The question of whether libertarianism is gaining public support has received increased attention, with talk of a Rand Paul run for president and a recent New York Times magazine story asking if the “Libertarian Moment” has finally arrived. But if it has, there are still many Americans who do not have a clear sense of what “libertarian” means, and our surveys find that, on many issues, the views among people who call themselves libertarian do not differ much from those of the overall public.
The amount of BS in both this poll itself and especially in the analysis of it is fairly amazing.
Leaving aside the way many of the questions are phrased – or even the question selection, which seems to be tailored to fit some sort of anti-libertarian bias in the minds of the authors of the poll – the analysis commits one cardinal error over and over. Here’s a typical example:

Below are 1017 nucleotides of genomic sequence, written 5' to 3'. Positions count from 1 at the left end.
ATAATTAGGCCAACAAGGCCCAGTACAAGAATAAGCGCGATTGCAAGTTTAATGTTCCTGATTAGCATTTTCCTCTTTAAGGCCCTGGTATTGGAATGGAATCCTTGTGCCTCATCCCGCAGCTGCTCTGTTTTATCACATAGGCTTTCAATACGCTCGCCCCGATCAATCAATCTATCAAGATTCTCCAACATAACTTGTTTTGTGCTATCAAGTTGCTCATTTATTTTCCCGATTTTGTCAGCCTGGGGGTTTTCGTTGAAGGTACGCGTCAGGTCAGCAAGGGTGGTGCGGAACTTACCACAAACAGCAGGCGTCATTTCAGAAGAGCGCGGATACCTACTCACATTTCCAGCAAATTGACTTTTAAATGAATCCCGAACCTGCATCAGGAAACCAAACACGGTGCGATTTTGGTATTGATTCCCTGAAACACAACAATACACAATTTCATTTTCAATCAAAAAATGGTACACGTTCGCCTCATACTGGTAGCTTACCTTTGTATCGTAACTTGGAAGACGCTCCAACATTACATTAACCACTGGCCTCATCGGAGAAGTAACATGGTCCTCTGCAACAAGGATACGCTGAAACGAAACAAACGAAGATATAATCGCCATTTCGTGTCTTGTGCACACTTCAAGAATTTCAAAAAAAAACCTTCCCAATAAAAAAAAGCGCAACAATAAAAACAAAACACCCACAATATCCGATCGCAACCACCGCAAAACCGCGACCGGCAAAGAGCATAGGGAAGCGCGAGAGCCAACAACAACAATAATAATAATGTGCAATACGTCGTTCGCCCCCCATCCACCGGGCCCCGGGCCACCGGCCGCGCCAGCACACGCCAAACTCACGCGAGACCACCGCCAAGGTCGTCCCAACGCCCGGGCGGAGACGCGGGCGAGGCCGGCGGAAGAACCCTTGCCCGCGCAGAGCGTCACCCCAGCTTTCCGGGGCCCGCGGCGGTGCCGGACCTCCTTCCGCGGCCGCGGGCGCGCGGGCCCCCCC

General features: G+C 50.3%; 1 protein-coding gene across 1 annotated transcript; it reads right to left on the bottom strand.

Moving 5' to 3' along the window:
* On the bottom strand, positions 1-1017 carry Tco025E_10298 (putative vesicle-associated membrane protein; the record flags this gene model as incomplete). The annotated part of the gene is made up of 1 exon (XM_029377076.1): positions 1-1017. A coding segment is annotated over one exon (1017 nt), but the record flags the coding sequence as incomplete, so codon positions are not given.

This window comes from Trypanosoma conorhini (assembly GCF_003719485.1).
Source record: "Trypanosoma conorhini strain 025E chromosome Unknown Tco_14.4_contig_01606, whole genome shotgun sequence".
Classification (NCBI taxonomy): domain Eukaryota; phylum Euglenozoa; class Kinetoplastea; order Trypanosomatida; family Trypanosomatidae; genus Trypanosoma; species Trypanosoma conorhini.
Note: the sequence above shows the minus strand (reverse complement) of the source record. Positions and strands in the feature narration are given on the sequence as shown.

In some cases, the political views of self-described libertarians differ modestly from those of the general public; in others there are no differences at all.
When it comes to attitudes about the size and scope of government, people who say the term libertarian describes them well (and who are able to correctly define the term) are somewhat more likely than the public overall to say government regulation of business does more harm than good (56% vs. 47%). However, about four-in-ten libertarians say that government regulation of business is necessary to protect the public interest (41%).
The analyst seems to take results like this to mean that “self-described” libertarians aren’t really all that libertarian. It never seems to cross her mind that perhaps the general public is (horrors) considerably more libertarian – without necessarily knowing the textbook definitions – than she thinks it is.